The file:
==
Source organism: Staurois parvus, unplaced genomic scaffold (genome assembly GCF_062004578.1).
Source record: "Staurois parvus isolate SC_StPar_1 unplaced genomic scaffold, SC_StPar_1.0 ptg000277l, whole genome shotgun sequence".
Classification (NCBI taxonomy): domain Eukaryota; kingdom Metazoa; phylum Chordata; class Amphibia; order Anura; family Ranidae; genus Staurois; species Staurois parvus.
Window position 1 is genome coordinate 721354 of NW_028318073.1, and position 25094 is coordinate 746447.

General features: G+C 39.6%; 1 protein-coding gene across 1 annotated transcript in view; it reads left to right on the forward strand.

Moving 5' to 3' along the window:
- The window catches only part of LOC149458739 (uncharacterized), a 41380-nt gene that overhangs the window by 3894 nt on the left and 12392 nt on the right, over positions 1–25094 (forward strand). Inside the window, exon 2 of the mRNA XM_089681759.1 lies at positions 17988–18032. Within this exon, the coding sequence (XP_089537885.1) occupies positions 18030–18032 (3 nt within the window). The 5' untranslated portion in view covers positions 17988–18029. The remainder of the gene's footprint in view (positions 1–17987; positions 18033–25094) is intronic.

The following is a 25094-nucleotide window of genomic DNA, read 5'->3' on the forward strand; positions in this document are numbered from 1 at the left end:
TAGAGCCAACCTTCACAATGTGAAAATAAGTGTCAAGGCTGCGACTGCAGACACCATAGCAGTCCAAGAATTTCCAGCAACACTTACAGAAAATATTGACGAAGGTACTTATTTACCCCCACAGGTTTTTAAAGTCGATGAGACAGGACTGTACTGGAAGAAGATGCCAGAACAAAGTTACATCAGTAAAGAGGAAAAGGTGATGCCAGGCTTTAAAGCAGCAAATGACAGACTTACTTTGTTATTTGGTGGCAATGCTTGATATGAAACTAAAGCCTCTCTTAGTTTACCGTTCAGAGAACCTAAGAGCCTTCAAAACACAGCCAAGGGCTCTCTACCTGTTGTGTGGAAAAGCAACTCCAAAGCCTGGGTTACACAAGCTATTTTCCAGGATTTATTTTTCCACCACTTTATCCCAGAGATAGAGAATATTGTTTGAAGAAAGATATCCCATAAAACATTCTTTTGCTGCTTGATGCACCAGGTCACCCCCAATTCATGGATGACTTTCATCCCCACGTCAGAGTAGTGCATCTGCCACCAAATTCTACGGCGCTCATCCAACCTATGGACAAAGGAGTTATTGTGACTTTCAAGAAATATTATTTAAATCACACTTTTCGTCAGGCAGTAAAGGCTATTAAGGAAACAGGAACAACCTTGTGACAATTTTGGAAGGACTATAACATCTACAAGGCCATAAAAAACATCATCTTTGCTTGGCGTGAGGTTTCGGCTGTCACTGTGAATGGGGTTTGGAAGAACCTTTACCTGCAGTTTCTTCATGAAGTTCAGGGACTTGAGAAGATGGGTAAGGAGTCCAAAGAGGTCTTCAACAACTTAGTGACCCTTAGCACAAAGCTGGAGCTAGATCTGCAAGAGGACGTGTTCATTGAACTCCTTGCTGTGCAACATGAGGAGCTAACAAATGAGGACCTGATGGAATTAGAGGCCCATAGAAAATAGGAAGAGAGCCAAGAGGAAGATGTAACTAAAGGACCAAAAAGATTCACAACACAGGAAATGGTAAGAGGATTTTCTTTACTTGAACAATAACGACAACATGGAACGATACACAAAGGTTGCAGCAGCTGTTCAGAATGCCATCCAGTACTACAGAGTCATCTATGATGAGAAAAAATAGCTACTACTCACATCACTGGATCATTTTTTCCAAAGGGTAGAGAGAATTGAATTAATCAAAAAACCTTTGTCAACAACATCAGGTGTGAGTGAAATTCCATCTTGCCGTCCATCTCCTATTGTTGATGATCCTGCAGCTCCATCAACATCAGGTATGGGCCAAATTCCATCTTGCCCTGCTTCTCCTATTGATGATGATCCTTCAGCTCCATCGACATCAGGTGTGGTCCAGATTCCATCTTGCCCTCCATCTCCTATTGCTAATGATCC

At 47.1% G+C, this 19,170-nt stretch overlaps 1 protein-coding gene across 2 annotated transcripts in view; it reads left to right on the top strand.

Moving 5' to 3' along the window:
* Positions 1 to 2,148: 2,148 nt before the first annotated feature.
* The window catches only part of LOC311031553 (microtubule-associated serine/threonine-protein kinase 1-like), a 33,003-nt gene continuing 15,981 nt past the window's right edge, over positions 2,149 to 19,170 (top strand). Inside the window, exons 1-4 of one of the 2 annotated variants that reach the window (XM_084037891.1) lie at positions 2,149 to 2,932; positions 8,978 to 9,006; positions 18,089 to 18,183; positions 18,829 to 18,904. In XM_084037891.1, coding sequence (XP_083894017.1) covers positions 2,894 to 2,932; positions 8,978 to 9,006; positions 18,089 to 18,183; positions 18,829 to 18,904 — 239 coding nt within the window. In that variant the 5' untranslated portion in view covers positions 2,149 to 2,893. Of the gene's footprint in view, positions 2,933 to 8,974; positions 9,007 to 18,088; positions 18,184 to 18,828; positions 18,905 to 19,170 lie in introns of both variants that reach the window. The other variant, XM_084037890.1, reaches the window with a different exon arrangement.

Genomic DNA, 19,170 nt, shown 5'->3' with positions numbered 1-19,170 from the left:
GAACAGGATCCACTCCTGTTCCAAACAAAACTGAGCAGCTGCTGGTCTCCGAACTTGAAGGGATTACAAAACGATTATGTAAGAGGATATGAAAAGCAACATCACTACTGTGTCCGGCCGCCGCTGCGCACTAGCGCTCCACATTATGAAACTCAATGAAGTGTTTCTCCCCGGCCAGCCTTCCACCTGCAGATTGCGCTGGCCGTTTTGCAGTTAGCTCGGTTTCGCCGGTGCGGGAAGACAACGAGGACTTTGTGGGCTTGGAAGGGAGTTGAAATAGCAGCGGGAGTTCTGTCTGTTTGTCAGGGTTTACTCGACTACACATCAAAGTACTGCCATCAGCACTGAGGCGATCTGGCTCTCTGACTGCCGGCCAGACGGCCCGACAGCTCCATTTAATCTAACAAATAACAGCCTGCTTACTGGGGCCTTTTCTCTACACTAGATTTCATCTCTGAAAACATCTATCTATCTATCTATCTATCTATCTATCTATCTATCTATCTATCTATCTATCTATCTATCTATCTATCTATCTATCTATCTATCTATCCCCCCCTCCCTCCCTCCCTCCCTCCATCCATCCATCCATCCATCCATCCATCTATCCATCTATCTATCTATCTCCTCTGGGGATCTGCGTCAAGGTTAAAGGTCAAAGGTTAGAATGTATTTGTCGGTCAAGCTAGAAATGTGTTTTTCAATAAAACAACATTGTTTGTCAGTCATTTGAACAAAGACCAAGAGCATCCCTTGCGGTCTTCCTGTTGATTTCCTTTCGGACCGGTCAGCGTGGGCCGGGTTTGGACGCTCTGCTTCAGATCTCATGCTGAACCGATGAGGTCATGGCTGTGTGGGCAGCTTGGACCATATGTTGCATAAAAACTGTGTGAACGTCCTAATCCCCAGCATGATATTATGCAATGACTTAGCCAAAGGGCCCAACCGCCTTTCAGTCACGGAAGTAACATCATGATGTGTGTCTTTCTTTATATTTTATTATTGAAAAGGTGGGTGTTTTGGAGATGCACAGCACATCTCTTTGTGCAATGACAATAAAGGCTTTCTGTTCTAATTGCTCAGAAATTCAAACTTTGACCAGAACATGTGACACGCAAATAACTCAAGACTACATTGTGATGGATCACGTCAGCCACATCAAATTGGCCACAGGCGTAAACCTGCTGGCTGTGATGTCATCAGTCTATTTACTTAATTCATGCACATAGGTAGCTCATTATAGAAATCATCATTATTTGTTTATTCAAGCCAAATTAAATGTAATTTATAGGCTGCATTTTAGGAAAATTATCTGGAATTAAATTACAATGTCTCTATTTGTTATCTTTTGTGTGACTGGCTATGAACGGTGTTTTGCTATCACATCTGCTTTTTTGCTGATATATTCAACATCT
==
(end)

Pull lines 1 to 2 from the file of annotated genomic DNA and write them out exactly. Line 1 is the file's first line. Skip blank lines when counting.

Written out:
Source organism: Staurois parvus, unplaced genomic scaffold (genome assembly GCF_062004578.1).
Source record: "Staurois parvus isolate SC_StPar_1 unplaced genomic scaffold, SC_StPar_1.0 ptg000277l, whole genome shotgun sequence".